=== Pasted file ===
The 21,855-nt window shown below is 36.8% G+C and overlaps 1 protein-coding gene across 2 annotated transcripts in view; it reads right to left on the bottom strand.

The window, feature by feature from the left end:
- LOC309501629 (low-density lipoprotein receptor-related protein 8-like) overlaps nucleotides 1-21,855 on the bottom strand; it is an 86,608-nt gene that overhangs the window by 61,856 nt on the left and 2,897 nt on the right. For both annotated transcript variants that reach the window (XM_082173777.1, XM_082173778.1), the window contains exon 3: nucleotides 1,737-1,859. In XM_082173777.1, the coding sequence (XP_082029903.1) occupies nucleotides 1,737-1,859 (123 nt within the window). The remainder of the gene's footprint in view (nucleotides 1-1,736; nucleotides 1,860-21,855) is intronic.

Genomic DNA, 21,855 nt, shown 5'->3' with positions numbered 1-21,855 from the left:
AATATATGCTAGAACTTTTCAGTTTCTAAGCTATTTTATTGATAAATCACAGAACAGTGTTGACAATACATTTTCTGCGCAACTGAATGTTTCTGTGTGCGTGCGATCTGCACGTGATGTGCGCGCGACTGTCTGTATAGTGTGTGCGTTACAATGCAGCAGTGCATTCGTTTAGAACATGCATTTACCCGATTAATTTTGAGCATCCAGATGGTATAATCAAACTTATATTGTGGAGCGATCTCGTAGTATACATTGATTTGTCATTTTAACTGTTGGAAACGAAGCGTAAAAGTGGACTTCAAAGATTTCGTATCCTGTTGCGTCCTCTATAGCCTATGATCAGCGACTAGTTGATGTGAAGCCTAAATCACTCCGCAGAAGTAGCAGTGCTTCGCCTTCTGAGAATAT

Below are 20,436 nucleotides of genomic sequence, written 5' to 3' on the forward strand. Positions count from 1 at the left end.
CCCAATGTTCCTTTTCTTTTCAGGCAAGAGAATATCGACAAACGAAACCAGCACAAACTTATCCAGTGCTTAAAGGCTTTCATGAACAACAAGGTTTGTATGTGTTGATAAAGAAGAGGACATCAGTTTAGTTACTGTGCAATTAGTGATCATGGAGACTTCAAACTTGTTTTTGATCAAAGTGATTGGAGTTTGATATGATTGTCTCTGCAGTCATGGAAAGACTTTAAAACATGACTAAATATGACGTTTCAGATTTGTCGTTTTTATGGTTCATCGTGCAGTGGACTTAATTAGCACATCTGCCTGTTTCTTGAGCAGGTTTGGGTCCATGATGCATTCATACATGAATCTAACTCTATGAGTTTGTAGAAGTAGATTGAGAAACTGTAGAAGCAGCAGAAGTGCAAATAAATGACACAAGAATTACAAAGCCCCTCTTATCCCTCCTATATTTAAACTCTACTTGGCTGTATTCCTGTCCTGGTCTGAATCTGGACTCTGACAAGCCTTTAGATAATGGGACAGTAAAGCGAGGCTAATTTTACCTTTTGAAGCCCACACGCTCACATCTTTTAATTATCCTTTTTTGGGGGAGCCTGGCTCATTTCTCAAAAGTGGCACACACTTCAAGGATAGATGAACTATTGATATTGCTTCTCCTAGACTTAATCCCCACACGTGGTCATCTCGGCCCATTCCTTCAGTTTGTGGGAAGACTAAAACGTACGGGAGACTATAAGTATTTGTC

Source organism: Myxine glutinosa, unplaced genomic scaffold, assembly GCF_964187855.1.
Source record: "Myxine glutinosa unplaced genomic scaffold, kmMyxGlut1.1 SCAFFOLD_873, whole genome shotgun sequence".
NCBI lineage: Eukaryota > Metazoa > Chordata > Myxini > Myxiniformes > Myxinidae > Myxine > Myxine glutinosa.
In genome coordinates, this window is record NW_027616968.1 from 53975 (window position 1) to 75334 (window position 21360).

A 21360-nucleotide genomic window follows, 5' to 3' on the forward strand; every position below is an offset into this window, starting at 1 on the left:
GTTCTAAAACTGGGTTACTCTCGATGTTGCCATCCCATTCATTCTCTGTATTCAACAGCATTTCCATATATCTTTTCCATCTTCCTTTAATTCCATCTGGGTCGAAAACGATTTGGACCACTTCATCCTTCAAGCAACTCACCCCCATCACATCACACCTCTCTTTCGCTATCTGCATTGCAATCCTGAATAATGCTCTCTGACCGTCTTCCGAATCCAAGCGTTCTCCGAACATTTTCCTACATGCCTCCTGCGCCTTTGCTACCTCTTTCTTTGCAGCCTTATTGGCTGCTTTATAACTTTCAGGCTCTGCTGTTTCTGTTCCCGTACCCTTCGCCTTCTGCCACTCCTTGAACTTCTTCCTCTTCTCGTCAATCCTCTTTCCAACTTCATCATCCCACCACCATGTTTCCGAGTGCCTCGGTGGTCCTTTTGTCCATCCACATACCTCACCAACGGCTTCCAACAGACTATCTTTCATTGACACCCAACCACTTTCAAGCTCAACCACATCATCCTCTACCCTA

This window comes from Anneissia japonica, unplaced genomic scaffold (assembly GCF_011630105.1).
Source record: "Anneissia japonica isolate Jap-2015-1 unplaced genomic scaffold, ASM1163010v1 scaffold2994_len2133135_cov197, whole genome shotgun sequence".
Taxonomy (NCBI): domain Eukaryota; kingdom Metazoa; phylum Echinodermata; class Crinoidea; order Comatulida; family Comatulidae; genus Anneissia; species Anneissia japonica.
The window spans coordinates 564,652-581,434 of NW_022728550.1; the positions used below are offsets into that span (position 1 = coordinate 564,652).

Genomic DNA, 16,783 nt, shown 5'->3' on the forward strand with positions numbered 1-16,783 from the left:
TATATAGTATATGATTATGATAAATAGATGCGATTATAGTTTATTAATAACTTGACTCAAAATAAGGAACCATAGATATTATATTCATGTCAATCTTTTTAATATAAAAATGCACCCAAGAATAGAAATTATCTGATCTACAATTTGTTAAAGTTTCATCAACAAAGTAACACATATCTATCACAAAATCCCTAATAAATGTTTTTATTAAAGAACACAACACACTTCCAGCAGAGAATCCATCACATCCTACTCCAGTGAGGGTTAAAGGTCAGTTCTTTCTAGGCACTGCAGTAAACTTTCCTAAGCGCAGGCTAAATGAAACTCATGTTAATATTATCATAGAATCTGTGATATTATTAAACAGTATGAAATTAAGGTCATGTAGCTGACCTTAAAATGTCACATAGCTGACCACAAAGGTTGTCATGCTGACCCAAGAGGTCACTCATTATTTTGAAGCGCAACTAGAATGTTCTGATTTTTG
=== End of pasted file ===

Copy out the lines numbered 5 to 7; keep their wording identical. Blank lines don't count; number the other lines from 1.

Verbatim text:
AATATATGCTAGAACTTTTCAGTTTCTAAGCTATTTTATTGATAAATCACAGAACAGTGTTGACAATACATTTTCTGCGCAACTGAATGTTTCTGTGTGCGTGCGATCTGCACGTGATGTGCGCGCGACTGTCTGTATAGTGTGTGCGTTACAATGCAGCAGTGCATTCGTTTAGAACATGCATTTACCCGATTAATTTTGAGCATCCAGATGGTATAATCAAACTTATATTGTGGAGCGATCTCGTAGTATACATTGATTTGTCATTTTAACTGTTGGAAACGAAGCGTAAAAGTGGACTTCAAAGATTTCGTATCCTGTTGCGTCCTCTATAGCCTATGATCAGCGACTAGTTGATGTGAAGCCTAAATCACTCCGCAGAAGTAGCAGTGCTTCGCCTTCTGAGAATAT

Below are 20,436 nucleotides of genomic sequence, written 5' to 3' on the forward strand. Positions count from 1 at the left end.
CCCAATGTTCCTTTTCTTTTCAGGCAAGAGAATATCGACAAACGAAACCAGCACAAACTTATCCAGTGCTTAAAGGCTTTCATGAACAACAAGGTTTGTATGTGTTGATAAAGAAGAGGACATCAGTTTAGTTACTGTGCAATTAGTGATCATGGAGACTTCAAACTTGTTTTTGATCAAAGTGATTGGAGTTTGATATGATTGTCTCTGCAGTCATGGAAAGACTTTAAAACATGACTAAATATGACGTTTCAGATTTGTCGTTTTTATGGTTCATCGTGCAGTGGACTTAATTAGCACATCTGCCTGTTTCTTGAGCAGGTTTGGGTCCATGATGCATTCATACATGAATCTAACTCTATGAGTTTGTAGAAGTAGATTGAGAAACTGTAGAAGCAGCAGAAGTGCAAATAAATGACACAAGAATTACAAAGCCCCTCTTATCCCTCCTATATTTAAACTCTACTTGGCTGTATTCCTGTCCTGGTCTGAATCTGGACTCTGACAAGCCTTTAGATAATGGGACAGTAAAGCGAGGCTAATTTTACCTTTTGAAGCCCACACGCTCACATCTTTTAATTATCCTTTTTTGGGGGAGCCTGGCTCATTTCTCAAAAGTGGCACACACTTCAAGGATAGATGAACTATTGATATTGCTTCTCCTAGACTTAATCCCCACACGTGGTCATCTCGGCCCATTCCTTCAGTTTGTGGGAAGACTAAAACGTACGGGAGACTATAAGTATTTGTC